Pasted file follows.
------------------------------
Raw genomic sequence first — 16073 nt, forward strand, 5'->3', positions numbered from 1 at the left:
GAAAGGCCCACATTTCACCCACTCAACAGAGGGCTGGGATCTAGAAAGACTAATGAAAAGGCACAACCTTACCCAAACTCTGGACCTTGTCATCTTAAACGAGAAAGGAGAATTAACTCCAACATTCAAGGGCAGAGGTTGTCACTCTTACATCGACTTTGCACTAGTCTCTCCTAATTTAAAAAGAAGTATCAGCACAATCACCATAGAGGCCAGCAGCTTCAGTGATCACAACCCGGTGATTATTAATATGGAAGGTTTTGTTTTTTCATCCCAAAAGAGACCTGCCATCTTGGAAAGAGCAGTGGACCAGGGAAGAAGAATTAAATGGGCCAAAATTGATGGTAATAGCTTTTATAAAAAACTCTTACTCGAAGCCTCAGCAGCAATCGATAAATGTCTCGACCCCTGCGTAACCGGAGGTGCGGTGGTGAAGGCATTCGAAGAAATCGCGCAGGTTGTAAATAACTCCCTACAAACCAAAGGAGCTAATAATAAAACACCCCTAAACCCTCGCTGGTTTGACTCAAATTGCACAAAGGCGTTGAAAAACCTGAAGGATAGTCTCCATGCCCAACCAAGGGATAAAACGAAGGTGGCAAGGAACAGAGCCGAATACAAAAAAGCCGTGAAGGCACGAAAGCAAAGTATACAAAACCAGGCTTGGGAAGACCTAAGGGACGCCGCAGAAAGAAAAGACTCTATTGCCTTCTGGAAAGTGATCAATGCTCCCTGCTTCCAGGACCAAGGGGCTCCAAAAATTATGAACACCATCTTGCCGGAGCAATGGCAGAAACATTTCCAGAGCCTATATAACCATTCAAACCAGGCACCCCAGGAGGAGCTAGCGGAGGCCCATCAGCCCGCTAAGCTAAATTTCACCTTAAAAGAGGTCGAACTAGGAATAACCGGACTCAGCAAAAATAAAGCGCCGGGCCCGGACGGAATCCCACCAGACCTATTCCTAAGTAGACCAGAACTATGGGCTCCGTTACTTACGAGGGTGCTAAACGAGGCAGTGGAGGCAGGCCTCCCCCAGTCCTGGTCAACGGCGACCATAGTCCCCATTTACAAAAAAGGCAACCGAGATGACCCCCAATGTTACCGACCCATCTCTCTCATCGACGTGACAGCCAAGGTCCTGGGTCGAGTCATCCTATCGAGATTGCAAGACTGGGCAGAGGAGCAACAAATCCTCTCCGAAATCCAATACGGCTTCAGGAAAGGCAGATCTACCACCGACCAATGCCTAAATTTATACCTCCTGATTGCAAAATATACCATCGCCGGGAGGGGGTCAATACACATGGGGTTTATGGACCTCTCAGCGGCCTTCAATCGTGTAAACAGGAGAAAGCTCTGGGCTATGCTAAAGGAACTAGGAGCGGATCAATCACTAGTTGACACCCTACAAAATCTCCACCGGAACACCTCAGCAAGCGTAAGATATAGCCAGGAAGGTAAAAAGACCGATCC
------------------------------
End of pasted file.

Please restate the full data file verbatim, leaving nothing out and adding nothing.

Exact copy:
Raw genomic sequence first — 16073 nt, forward strand, 5'->3', positions numbered from 1 at the left:
GAAAGGCCCACATTTCACCCACTCAACAGAGGGCTGGGATCTAGAAAGACTAATGAAAAGGCACAACCTTACCCAAACTCTGGACCTTGTCATCTTAAACGAGAAAGGAGAATTAACTCCAACATTCAAGGGCAGAGGTTGTCACTCTTACATCGACTTTGCACTAGTCTCTCCTAATTTAAAAAGAAGTATCAGCACAATCACCATAGAGGCCAGCAGCTTCAGTGATCACAACCCGGTGATTATTAATATGGAAGGTTTTGTTTTTTCATCCCAAAAGAGACCTGCCATCTTGGAAAGAGCAGTGGACCAGGGAAGAAGAATTAAATGGGCCAAAATTGATGGTAATAGCTTTTATAAAAAACTCTTACTCGAAGCCTCAGCAGCAATCGATAAATGTCTCGACCCCTGCGTAACCGGAGGTGCGGTGGTGAAGGCATTCGAAGAAATCGCGCAGGTTGTAAATAACTCCCTACAAACCAAAGGAGCTAATAATAAAACACCCCTAAACCCTCGCTGGTTTGACTCAAATTGCACAAAGGCGTTGAAAAACCTGAAGGATAGTCTCCATGCCCAACCAAGGGATAAAACGAAGGTGGCAAGGAACAGAGCCGAATACAAAAAAGCCGTGAAGGCACGAAAGCAAAGTATACAAAACCAGGCTTGGGAAGACCTAAGGGACGCCGCAGAAAGAAAAGACTCTATTGCCTTCTGGAAAGTGATCAATGCTCCCTGCTTCCAGGACCAAGGGGCTCCAAAAATTATGAACACCATCTTGCCGGAGCAATGGCAGAAACATTTCCAGAGCCTATATAACCATTCAAACCAGGCACCCCAGGAGGAGCTAGCGGAGGCCCATCAGCCCGCTAAGCTAAATTTCACCTTAAAAGAGGTCGAACTAGGAATAACCGGACTCAGCAAAAATAAAGCGCCGGGCCCGGACGGAATCCCACCAGACCTATTCCTAAGTAGACCAGAACTATGGGCTCCGTTACTTACGAGGGTGCTAAACGAGGCAGTGGAGGCAGGCCTCCCCCAGTCCTGGTCAACGGCGACCATAGTCCCCATTTACAAAAAAGGCAACCGAGATGACCCCCAATGTTACCGACCCATCTCTCTCATCGACGTGACAGCCAAGGTCCTGGGTCGAGTCATCCTATCGAGATTGCAAGACTGGGCAGAGGAGCAACAAATCCTCTCCGAAATCCAATACGGCTTCAGGAAAGGCAGATCTACCACCGACCAATGCCTAAATTTATACCTCCTGATTGCAAAATATACCATCGCCGGGAGGGGGTCAATACACATGGGGTTTATGGACCTCTCAGCGGCCTTCAATCGTGTAAACAGGAGAAAGCTCTGGGCTATGCTAAAGGAACTAGGAGCGGATCAATCACTAGTTGACACCCTACAAAATCTCCACCGGAACACCTCAGCAAGCGTAAGATATAGCCAGGAAGGTAAAAAGACCGATCC